While it is likely to have some military presence in the Solomon Islands, Kabutaulaka said, China doesn’t need its own base there.
“If their ships and navy can acquire access to the Solomons, they will not need a permanent physical presence,” he said. “And any military base would cause a lot of debate that could become a political liability” for the governments in both Honiara and Beijing.
Iati Iati, Pacific security fellow at the Center for Strategic Studies at Victoria University of Wellington in New Zealand, told NBC News he doesn’t see “the same level of alarm” among Pacific island nations as in Australia and New Zealand.
Those two countries, which see the Pacific as their backyard, will not influence their neighbors if they “continue to act in a high-handed and condescending manner when issues like this arise,” Iati said.
The Pacific has already been militarized, he said, citing a new U.S. military base being built in Micronesia and upgrades to a naval base in Papua New Guinea being funded by the U.S. and Australia.
“They speak about respecting Pacific Island countries’ sovereignty, but then assert that they know what’s best for these countries’ security needs,” Iati said. “Responses from Australian and New Zealand government circles reek of neo-colonial sentiments that Pacific island countries appear to have grown tired of.”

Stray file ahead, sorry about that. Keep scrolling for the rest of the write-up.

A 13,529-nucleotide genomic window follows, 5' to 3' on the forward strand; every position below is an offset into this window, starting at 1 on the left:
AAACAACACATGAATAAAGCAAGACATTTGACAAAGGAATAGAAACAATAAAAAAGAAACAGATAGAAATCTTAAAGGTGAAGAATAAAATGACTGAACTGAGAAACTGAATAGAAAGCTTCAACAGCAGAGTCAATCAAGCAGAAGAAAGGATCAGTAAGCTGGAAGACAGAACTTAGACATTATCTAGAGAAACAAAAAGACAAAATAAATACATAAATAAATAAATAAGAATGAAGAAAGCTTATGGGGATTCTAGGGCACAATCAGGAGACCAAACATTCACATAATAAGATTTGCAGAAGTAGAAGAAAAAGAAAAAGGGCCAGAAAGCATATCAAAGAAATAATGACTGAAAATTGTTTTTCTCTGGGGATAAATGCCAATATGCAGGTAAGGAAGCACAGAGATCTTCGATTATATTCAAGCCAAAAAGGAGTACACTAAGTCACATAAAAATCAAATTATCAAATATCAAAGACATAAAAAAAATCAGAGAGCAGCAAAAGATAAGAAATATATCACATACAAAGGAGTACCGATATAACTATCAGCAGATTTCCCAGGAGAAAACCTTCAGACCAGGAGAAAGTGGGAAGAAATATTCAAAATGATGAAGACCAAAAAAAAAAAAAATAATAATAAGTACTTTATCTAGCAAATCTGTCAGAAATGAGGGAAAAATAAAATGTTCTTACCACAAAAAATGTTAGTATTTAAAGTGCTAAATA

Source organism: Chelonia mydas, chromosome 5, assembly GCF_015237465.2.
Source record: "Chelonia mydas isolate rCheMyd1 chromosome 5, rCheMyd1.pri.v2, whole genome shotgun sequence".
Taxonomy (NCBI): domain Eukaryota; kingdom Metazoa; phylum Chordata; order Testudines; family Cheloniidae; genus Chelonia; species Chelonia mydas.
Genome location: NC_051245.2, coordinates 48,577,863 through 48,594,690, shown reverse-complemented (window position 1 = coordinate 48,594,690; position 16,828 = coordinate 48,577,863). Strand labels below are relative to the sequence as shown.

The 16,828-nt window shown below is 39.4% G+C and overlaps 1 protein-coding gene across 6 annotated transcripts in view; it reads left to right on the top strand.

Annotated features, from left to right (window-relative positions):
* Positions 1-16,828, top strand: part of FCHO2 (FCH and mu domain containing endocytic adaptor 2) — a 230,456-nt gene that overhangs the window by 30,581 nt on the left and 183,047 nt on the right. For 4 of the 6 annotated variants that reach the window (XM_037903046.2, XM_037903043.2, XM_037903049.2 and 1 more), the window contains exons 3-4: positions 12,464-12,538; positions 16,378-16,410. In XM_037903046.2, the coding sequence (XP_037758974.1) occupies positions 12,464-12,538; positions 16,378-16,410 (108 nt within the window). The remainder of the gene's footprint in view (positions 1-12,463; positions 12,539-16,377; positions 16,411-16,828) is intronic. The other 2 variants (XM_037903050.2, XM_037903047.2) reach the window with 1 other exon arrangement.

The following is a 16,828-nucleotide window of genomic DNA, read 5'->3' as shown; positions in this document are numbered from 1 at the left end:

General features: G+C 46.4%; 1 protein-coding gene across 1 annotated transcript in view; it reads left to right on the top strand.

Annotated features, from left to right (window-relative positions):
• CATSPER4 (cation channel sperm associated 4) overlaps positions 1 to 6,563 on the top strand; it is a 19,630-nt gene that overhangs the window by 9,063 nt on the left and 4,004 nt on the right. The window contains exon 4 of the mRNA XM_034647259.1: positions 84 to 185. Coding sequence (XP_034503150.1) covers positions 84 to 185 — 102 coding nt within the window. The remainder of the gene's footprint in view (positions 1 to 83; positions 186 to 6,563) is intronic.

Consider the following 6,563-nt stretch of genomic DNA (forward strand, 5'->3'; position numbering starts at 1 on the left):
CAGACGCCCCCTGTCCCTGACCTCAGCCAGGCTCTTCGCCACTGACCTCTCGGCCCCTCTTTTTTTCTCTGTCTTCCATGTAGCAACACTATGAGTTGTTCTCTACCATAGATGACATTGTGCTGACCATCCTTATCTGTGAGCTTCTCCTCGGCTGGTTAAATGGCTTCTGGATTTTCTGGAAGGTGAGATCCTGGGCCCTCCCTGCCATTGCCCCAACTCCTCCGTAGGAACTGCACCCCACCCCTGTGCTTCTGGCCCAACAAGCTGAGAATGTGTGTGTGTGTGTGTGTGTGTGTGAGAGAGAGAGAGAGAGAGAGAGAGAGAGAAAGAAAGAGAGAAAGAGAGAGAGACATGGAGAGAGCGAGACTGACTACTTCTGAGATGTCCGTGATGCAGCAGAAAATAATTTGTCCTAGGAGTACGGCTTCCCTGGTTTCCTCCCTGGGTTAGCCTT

The reaction to the China-Solomon Islands security agreement has been especially sharp in Australia, where an election campaign is underway. One commentator called it “Australia’s Cuban missile crisis” and said Australian forces should invade the Solomon Islands if necessary to block the deal. An Australian government minister flew to the Solomon Islands this month to try to persuade Sogavare not to move ahead with it.
Kabutaulaka said the way Australia and other countries think about the Pacific has not kept up with reality.
“China is a power that is in the region to stay,” he said. “The challenge for Pacific island nations is to manage both the relationship with China and the Western countries in ways that benefit them and ensure that they are not trampled on.”